by EVAN MATTHEWS
A well-known local woman has been working for 28 years pushing Valemount students to have encounters with Canada, and the kids are taking note.
Jeannette Townsend — Valemount’s current mayor and long-time public servant — is the Regional Coordinator for the Encounters with Canada (EDC) program North Central British Columbia region.
“It’s a life changing experience,” says Townsend. “Some who attended years ago are now sending their children.”
The North Central B.C. region stretches from 100 Mile House in the south to the Yukon border in the north, as well as Queen Charlottes to the west and the Alberta border to the east.
Townsend says she holds the position out of personal interest, and it is completely separate from her elected service in local government.
The Encounters with Canada program — which cost $675 per student — is designed for youth to explore future career options, while providing the opportunity for Canadian teens to meet other young people from across the country, as they spend an “adventure-filled” week in the nation’s capital at the Terry Fox Youth Centre, according to the website.
Every week of the school year, between 120 and 148 teens aged 14 to 17 years go to Ottawa, where they discover their country through each other, learn about Canadian institutions, meet famous and accomplished Canadians, explore career options, develop civic leadership skills and live a bilingual experience, the site goes on.
“One good example is a Law and Justice week. The class was divided in half — there is a prosecution and defence, and they are given a case. Then lawyers coach the participants, as they prepare their court appearances and present their case before a Judge,” — Jeannette Townsend, Regional Coordinator for the Encounters with Canada (EDC) program North Central British Columbia region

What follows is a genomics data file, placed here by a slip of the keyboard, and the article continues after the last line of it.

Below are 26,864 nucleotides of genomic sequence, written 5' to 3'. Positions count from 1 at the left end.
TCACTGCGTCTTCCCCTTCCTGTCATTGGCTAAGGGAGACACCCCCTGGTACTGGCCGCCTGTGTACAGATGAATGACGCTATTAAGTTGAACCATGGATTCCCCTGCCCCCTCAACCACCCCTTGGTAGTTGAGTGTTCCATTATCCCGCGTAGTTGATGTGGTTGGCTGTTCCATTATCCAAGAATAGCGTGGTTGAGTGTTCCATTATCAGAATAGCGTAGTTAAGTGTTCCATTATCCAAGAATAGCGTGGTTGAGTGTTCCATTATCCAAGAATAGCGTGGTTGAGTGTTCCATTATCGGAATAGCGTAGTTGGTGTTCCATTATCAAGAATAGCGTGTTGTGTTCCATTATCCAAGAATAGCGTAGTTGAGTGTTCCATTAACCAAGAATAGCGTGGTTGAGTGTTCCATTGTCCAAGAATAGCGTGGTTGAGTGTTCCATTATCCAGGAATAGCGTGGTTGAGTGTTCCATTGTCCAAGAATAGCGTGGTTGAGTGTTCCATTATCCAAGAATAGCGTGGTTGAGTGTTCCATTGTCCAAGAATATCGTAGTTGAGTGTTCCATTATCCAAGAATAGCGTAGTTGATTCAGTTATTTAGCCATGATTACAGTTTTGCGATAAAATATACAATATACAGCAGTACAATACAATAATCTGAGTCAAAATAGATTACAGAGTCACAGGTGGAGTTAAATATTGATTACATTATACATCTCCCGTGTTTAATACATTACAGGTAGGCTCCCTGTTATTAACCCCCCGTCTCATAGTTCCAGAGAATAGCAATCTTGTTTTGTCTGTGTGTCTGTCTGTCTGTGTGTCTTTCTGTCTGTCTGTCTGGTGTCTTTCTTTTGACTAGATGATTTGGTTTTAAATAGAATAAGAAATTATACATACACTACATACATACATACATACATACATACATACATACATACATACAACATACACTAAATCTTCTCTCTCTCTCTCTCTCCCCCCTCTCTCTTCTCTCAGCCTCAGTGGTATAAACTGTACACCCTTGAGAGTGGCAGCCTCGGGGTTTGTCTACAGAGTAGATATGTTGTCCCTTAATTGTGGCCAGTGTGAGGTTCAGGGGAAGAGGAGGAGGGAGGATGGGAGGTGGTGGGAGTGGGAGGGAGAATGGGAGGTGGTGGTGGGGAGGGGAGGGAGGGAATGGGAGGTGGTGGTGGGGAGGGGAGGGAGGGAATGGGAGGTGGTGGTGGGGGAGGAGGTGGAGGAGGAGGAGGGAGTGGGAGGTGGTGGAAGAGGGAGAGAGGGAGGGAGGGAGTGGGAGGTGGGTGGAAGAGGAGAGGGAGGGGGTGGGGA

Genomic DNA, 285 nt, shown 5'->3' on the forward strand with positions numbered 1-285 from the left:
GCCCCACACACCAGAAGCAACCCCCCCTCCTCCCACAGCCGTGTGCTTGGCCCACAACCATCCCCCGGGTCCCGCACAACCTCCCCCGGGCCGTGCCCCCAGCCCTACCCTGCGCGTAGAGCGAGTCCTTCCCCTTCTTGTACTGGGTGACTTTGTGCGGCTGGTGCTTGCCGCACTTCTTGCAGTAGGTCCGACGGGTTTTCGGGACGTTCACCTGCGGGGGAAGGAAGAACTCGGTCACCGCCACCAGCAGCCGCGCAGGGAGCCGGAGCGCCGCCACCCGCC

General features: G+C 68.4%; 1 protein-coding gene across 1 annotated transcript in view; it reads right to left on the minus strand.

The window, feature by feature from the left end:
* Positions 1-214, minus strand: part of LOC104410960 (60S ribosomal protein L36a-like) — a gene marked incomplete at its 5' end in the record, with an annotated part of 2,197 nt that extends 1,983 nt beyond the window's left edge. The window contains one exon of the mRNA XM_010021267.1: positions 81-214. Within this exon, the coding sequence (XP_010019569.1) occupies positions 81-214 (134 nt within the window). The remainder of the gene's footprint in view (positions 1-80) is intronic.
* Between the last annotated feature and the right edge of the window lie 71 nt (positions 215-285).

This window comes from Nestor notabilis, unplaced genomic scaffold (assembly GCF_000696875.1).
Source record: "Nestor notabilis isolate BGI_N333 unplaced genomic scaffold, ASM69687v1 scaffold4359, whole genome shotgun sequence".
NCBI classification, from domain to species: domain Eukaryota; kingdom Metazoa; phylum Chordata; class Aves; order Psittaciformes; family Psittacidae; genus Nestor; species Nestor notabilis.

“One good example is a Law and Justice week,” says Townsend.
“The class was divided in half — there is a prosecution and defence, and they are given a case. Then lawyers coach the participants, as they prepare their court appearances and present their case before a Judge,” she says.
With the program in its 36th year, more than 107,000 youth have participated. Townsend has coordinated roughly 3,000 students from the North Central B.C. region alone, she says.
One of the most recent students was Valemount Secondary student 16-year-old Sydnie Pelletier, a Grade 10 student who attended during the 2017 spring break.
Pelletier — who worked a job and saved the $675 to attend on her own — says she attended Arts and Culture week, mostly centering on drama, though she says she learned a lot about art in general.
“We went to the National Art Gallery, drama studios, and we did singing and acting exercises and workshops with professionals,” she says.
But the program itself wasn’t the best part of the trip, she says.
“The most inspiring aspect to the trip was meeting the new people, and seeing them push themselves outside of their comfort zones,” says Pelletier.
“Within two days, we had made life-long friendships that would normally take years to build,” she says, directly thanking Townsend for her efforts.
Pelletier says she and her group attended the National War Memorial, as well as spending time at Parliament Hill — even seeing Prime Minister Trudeau deliver a speech in the House of Commons.
The students even got to check out an NHL Ottawa Senators game, she says.
Some of upcoming 2017-18 themes include Arts and Culture, Canada Remembers, Democracy and Youth, Experience Canada, First Responders, Global Affairs, Communications and Social Media, Law and Justice, Medicine and Health, Science, Technology and Ecology, Sports and Fitness, and Vimy: Canada’s Coming of Age.
“It has always been my greatest pleasure to send students from towns like Valemount, McBride, Granisle, Kitwanga, Hazelton and Stewart,” Townsend says.
A note of interest not mentioned on the website is students frequently have visits from Senators, MP’s of particular theme interest, and even the Prime Minister, as well as other dignitaries, according to Townsend.
“Four years ago, those who attended during the week of October 31 trick-or-treated at 24 Sussex Drive (the Prime Minister’s home),” says Townsend.
“What a story to tell their children and grandchildren some day.”